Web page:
On Tuesday afternoon, after a Dallas jury found Amber Guyger guilty of murdering Botham Jean, many people took to social media to rejoice over justice being served. Beyond the conviction, what really resonated was that the majority of news outlets covering the developing story used a split image of Guyger and Jean with the former’s mugshot and the latter radiantly smiling. To the plain eye, that framing would make the most sense: Guyger is the person who pulled the trigger and Jean is the one who lost his life tragically, and unnecessarily, in his own home. But, in the U.S., the most common and predictable practice for mainstream media in these situations is to use photos that suggest Black shooting victims of police may have posed as a threat to the person that took their lives. The guilty verdict combined with the split image, to many, felt like a potentially restorative step in the right direction — the possibility of a Black person’s innocence being recognized without caveats.
But in true American fashion, that abbreviated moment of Black hope was swiftly quelled. On Wednesday, Guyger was sentenced to just 10 years in prison for Botham Jean’s murder. When Tuesday’s conviction was announced, and Guyger faced 5-99 years, the short end of that span felt more like a formality than a real possibility, especially in a state like Texas which has been documented for its harsh sentencing for similar crimes. Just three months ago, teenage Dallas-area rapper Tay-K was sentenced to 55 years in prison for his involvement in an armed robbery that left one man dead, though he did not pull the trigger. Viewing the two cases comparatively, as many have done online in last 24 hours, begs the question: What value does the state of Texas place on Botham Jean’s life?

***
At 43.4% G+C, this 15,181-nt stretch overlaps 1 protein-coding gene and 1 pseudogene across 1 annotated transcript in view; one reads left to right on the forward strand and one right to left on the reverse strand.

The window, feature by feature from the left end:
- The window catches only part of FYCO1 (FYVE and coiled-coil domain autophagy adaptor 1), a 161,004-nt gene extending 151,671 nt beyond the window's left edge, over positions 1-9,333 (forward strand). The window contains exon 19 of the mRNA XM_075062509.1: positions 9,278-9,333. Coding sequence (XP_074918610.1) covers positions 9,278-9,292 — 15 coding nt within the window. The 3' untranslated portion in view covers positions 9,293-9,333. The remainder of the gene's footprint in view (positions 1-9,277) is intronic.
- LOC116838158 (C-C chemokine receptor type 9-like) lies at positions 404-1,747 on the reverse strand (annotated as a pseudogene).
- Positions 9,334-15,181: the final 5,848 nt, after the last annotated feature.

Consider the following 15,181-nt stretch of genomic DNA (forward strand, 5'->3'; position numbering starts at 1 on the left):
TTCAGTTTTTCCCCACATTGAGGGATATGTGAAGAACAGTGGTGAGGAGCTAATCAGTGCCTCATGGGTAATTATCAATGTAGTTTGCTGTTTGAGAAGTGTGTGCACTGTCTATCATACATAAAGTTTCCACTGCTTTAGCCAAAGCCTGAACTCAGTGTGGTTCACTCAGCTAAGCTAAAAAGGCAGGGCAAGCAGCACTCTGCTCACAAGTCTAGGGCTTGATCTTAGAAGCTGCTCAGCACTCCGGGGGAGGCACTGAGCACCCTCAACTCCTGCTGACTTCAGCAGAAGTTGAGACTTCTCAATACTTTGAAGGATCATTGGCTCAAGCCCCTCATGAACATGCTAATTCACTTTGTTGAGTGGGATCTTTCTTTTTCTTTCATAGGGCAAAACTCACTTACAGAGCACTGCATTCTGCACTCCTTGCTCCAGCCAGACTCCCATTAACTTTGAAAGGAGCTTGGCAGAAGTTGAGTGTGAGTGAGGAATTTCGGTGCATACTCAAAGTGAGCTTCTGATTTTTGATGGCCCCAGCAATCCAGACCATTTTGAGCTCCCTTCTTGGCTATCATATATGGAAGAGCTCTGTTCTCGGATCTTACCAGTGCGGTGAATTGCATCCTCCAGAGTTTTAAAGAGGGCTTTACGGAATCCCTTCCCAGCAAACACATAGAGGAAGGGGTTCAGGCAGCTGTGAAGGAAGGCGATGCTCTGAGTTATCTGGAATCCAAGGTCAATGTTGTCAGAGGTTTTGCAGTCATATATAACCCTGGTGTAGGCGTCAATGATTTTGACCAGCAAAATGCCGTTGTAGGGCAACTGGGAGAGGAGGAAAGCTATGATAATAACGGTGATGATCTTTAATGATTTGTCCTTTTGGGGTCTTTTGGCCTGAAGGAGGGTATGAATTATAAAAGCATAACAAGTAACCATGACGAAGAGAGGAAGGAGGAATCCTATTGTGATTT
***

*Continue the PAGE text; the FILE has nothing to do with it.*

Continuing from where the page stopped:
But it wasn’t just the sentencing itself that felt like an all-out assault on Jean’s honor. It’s the egregious coddling of Guyger from court officials and the victim’s family that frame her as some sort of victim, continuing this country’s long legacy of squeezing out empathy for white women who harm Black men; laying the foundation for lazy, half-hearted displays of regret when it’s far too late for that to make any significant difference.
As merciful as people would like to be, it’s key to remember just how Botham Jean lost his life. When Guyger arrived at the apartment complex where both she and Jean resided on the night of September 6, 2018, she wrongfully entered Jean’s apartment, which was exactly one floor above hers, thinking that it was her place. Jean was sitting on his couch, watching television, and eating ice cream. Guyger, under the ill-advised assumption that Jean was a burglar, opened fire and killed him with two shots. There is nothing ambiguous about the situation. Confused or not, Guyger entered a home that wasn’t hers and murdered a man for no reason. But on Monday, Judge Tammy Kemp ruled that the jury could consider Texas’s “castle doctrine,” which, modeled after stand-your-ground types of laws in other Southern states, argues that a person can legally defend their home if threatened. The jury didn’t choose to use the law in their decision, but it being proposed is nothing short of an insult.